Everyone has the right to live, work and dream in America. But not everyone can easily act on that right. So what are we going to do about it?
Racism and Injustice is Real. It Must Stop. Now.
The murders of George Floyd, Breonna Taylor, Ahmaud Arbery and thousands of other people of color are just scratching the surface of what we all know has been happening in this country for generations, yet continued to ignore because it hasn’t personally touched us, the privileged. Institutional racism has killed many, many people of color since this country was founded. You and I have ignored this fact far too long. Racism and injustice must be stopped. Black lives matter!
I’ve been thinking: what can I do to make our country a better, more equal place for all people? It’s hard to relate to discrimination, because even as a Latina, I can’t pinpoint a time I have been directly discriminated against because of the color of my skin. I am privileged. It’s not right.
I haven’t gotten a real taste of discrimination because I wear privilege on the outside: light skin. And it’s all because of the internalized racism instilled into my grandmother. When my mom met my dad in 1952, grandma instantly liked the fair-skinned ginger boy with the ambiguous last name. Until she got to know him, what she really liked was that he wasn’t dark. With grandma’s approval, mom and dad fell in love and lifted themselves out of poverty. To get along in the white-centric L.A. culture at the time, they jumped into America’s so-called melting pot. My five sisters and I would never learn to speak Spanish as children, because my parents feared we would be discriminated against if we had an accent. We rarely participated in anything more cultural than Christmas Tamales, and knew very little about our culture while growing up.
My parents moved into a white community because they thought it would provide a better life for me and my sisters. And in that mostly white education system with almost all white teachers, it did. While under their control, teachers’ attitudes and those of the adults around me taught me that to be anything but white was to be less than. So I played along to get along. I could do that. It’s so much easier when you’re not black.
For Mexicans like me, discrimination happens a lot more subtly than it does for black people, like being told “You don’t look Mexican!” as if it were a compliment. When I was young, I was too dumb to know that it wasn’t.
I know that I’ve been given far more opportunities because of where I lived and what I look like. I have taken it for granted. The recent events have slapped me around and reminded me that black people and millions of other non-white people are not given that choice in our so-called democracy.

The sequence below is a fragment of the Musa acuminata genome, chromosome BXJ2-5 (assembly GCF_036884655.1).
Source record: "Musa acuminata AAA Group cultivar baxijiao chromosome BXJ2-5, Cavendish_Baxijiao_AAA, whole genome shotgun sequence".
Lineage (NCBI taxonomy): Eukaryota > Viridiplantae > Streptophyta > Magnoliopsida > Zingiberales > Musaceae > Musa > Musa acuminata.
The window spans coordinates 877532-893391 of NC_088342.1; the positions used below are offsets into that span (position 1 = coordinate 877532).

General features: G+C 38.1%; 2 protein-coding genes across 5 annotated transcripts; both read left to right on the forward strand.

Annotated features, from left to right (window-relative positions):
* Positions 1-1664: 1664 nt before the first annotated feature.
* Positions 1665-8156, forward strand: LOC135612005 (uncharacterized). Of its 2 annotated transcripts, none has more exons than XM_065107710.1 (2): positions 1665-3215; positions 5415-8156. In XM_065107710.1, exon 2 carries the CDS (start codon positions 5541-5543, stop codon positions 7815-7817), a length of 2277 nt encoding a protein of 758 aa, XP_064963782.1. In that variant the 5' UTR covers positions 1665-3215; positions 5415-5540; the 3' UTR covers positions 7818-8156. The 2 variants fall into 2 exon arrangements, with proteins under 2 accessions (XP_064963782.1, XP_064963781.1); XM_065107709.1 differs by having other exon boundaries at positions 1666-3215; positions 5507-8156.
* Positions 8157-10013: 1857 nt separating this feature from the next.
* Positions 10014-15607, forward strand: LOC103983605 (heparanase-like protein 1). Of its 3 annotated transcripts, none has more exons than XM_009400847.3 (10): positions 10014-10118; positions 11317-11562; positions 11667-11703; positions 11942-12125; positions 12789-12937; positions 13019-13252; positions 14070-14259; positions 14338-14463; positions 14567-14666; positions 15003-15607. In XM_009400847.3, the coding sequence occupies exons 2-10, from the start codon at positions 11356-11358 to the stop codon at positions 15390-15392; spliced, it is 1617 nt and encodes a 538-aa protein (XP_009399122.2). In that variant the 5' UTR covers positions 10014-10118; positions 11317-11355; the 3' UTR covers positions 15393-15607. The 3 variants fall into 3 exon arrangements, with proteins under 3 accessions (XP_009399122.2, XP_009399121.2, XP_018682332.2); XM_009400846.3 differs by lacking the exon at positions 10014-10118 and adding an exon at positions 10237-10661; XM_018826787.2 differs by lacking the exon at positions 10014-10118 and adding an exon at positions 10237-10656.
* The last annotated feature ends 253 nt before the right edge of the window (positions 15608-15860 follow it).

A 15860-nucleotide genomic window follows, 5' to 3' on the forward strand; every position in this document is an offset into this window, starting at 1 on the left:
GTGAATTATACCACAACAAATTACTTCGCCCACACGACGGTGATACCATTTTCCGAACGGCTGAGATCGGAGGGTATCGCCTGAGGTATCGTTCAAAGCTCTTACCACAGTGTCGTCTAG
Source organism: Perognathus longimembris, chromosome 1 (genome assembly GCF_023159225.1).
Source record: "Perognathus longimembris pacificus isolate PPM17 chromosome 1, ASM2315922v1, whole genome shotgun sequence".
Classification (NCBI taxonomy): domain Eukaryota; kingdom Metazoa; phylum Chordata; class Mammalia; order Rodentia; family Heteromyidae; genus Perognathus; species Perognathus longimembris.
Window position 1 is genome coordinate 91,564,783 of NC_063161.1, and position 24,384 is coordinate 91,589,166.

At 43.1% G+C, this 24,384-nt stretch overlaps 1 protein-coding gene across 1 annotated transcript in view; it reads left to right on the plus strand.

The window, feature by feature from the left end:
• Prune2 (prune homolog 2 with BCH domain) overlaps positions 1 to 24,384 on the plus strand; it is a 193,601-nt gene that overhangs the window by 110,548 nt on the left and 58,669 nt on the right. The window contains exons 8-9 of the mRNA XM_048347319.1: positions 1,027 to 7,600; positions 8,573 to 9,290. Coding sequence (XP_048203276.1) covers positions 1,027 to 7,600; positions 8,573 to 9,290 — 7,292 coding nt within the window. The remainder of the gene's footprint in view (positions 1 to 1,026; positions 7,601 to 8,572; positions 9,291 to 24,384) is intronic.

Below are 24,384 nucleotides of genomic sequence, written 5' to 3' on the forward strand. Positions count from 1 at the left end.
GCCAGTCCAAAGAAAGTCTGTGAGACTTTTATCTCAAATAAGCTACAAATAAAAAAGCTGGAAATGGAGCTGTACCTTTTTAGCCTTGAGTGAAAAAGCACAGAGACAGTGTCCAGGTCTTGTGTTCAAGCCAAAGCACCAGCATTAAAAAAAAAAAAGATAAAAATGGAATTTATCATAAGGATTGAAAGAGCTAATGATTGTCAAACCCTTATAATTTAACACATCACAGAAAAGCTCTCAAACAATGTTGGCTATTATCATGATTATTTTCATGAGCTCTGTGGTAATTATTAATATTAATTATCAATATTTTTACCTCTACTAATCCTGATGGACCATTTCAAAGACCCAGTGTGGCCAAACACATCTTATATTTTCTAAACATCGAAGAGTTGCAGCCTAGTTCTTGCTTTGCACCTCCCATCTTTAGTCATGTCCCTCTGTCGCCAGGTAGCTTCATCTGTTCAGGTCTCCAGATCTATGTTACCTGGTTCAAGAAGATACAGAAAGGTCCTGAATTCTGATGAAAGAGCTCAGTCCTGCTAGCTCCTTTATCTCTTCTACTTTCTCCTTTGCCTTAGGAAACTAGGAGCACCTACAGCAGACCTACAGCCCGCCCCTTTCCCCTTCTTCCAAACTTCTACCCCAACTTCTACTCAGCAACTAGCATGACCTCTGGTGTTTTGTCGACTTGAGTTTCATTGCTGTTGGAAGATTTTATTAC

The events of the last couple of weeks remind me that I still have many things to learn about racism, injustice and discrimination. For example, I am not using this platform, or others I write for, in ways that can help end racism. That’s going to change. I owe it to black people and everyone of color to better understand their experiences and share them with others.
So now I return to the question: what am I going to do about eradicating racism? Here’s a short list:
- Spotlight more black people in my paid writing work.
- Include more civil rights topics in my writing and visit civil rights landmarks (like the Lorraine Motel where MLK was shot, pictured above).
- Bring attention to companies and organizations–especially those in the outdoors industry–that are not including people of color in their advertising campaigns, websites, etc.
- Call out racist language and attitudes when I experience it.
- Speak out when I don’t see people of color represented in leadership roles, especially in the pets and travel industries that I write for. Insist on representation at the highest levels.
- Stop shying away from blogging about racist things we see in our travels.
- Find more podcasts about racism and injustice in America, like The Breakfast Club.
- Watch more movies and read more books about anti-racism.
- Support organizations like the Color of Change.
- Do everything I can to get responsible, effective and humane leadership into our government.
I became a writer because I wanted to bring out the stories of people who don’t have a voice in this world. I thought I’ve been doing a good job meeting that goal, but I can do more. I’m going to do better, and I hope that whatever change-making talents you possess, you will too.